MARINE CORPS BASE CAMP PENDLETON, Califronia -- Marines with Kilo Company, Battalion Landing Team 3rd Battalion, 1st Marines, 15th Marine Expeditionary Unit began squad tactics and maneuver training aboard Camp Pendleton, Calif., Jan. 25, 2015.
Kilo Co.’s two-week-long training focused on enhancing their combat skills and learning to work as a cohesive unit in preparation for their upcoming deployment as part of the ground combat element for the 15th MEU.
“A lot of this is breaking down what we did last month in [Marine Corps Air Ground Combat Center Twentynine Palms] and applying it to the squad level,” said Sgt. Juan Zamora, a squad leader with Kilo Co. “We’re putting a lot of emphasis on individual actions and team leaders taking charge of their Marines.”
The training began with securing an objective using machine gun and mortar fire as supporting elements.
“Once we were given our tasks, I met with my team leaders and gave them their orders,” said Zamora, 31, from McAllen, Texas. “From there it’s up to them how they prep their teams.”
All fire-team leaders take their tasks seriously. They know the success of the mission is dependent on each Marine doing his part.
“You hear it said a thousand times throughout your training ‘brilliance in the basics’,” said Lance Cpl. Alexander Dalziel, a fire team leader with Kilo Co. “It’s been drilled into me and I drill it into my Marines, because when [things get rough] I don’t ever want my Marines to rise up to the occasion; I want them to revert back to the basics.”
The Marines spent several hours rehearsing movements, immediate action and battle drills. These drills focus on a squad’s ability to respond to enemy contact and employ specific weapons, such as the M67 fragmentation grenade and the M136 AT4 rocket launcher.
After those hours of rehearsals and drills, the Marines geared up, loaded their weapons, and moved out to test their scheme of maneuvers.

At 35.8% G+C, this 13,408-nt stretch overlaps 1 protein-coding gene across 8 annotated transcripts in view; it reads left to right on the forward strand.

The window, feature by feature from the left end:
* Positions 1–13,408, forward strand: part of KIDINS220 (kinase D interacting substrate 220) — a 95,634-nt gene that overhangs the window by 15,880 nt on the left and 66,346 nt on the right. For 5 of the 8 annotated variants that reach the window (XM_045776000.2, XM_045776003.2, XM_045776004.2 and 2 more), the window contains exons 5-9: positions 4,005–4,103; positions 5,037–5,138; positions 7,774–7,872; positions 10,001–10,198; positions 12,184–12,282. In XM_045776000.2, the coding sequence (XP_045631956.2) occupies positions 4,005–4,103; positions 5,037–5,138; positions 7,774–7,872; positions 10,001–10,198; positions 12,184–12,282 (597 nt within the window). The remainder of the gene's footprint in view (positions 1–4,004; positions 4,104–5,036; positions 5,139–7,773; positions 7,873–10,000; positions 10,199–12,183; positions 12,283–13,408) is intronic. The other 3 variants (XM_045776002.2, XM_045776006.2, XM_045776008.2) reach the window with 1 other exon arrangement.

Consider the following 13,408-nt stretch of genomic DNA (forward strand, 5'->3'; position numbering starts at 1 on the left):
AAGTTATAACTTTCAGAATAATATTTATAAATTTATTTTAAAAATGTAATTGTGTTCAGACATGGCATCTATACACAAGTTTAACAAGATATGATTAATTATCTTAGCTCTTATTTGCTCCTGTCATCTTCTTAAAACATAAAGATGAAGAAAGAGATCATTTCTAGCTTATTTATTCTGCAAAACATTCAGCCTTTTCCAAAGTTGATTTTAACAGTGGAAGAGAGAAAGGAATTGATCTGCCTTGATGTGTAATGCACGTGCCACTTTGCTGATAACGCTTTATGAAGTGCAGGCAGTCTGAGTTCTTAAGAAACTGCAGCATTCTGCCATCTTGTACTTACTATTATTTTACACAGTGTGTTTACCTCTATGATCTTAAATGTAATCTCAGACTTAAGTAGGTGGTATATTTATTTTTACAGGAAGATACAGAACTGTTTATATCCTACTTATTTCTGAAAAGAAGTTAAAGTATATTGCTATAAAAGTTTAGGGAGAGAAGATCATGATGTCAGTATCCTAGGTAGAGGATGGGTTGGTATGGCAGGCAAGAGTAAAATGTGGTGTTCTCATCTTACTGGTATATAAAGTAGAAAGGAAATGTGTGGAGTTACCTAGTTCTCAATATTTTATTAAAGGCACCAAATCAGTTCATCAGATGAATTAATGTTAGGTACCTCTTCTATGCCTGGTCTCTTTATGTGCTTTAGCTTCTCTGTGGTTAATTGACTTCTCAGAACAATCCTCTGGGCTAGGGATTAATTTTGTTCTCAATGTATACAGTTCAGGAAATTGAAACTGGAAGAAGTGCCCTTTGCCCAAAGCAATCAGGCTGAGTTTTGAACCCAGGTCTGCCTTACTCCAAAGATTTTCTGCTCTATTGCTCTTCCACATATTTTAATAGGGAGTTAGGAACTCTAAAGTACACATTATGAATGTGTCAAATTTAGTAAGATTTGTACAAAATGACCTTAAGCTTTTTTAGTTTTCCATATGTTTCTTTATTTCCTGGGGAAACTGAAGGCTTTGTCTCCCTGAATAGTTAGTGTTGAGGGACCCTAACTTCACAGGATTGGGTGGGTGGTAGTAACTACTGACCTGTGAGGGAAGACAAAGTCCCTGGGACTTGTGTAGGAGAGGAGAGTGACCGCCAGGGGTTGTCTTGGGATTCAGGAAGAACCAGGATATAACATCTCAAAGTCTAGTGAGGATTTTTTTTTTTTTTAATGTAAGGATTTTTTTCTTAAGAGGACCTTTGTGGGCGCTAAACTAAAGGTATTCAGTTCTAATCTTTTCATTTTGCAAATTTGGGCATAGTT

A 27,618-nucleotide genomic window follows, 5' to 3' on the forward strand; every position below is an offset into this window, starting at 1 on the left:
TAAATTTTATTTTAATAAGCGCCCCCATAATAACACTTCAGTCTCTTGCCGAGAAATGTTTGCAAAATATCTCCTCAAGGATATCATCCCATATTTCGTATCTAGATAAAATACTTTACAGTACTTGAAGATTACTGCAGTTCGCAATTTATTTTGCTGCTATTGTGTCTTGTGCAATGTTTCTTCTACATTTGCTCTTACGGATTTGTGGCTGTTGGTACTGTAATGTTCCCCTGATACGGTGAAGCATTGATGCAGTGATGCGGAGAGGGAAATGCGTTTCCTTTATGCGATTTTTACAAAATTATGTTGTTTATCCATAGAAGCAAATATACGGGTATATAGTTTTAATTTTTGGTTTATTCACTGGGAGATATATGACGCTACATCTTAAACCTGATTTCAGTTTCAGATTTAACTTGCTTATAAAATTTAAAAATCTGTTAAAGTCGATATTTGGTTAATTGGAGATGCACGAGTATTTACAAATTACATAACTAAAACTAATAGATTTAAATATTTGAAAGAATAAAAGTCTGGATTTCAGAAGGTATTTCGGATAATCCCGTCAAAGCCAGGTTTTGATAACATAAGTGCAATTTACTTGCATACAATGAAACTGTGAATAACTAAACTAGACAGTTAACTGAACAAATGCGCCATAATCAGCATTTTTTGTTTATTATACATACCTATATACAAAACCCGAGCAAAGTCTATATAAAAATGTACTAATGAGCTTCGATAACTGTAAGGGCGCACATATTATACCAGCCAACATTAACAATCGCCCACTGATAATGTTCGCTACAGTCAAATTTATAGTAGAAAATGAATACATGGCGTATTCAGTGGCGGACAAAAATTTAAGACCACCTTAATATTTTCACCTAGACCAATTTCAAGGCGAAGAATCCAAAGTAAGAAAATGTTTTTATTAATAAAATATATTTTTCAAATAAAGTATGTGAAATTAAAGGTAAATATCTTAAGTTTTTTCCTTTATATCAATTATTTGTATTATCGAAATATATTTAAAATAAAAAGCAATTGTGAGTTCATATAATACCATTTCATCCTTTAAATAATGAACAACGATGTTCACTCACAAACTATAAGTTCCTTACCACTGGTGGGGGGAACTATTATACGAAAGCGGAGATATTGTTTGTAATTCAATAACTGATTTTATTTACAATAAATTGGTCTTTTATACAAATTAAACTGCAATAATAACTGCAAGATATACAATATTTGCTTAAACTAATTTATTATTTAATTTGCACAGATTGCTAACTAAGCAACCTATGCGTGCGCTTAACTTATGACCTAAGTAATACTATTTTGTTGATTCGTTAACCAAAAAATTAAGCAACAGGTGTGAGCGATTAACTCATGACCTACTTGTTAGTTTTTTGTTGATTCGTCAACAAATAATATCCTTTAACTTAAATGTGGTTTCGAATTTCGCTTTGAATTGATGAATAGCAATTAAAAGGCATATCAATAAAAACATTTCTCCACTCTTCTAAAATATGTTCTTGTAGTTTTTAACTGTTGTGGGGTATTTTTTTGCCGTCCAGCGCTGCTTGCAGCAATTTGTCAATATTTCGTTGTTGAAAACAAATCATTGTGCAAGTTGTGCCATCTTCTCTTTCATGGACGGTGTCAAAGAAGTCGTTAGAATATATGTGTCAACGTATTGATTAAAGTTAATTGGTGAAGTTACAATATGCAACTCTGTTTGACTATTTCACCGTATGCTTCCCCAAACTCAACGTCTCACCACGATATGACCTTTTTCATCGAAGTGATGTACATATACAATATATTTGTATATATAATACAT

“It’s always a little nerve-wracking before you step off,” said Dalziel, 21, from Germantown, Wisc. “I get the same feeling I used to get before a big game, but once you step off your training just takes over and you go to work.”
As Zamora’s squad made their way to their objective, safety officers painted scenarios for Zamora and his team leaders to battle through, such as enemy bunker positions, direction and rates of the simulated opposition’s fire.
“It makes it challenging, because it’s so loud and there is so much going on. You have to stay cool, work through the problem and direct your squad,” Zamora said.
Making the training as realistic as possible, Marines conducted the exercise using live rounds. Fire team leaders must ensure their team’s direction of fire is on point.
“It definitely adds to the stress, but we train how we fight,” Dalziel said.
Once the training was complete, platoon commanders debriefed their squads on the training, highlighting what they did well and how to improve on the next run.
“For the most part we did really well,” Zamora said. “We had really good communication, and our fire-team rushes looked great. You can tell the rehearsals paid off. There are always things we can improve on, but for the most part I feel confident my Marines can carry out anything we’re asked to do.”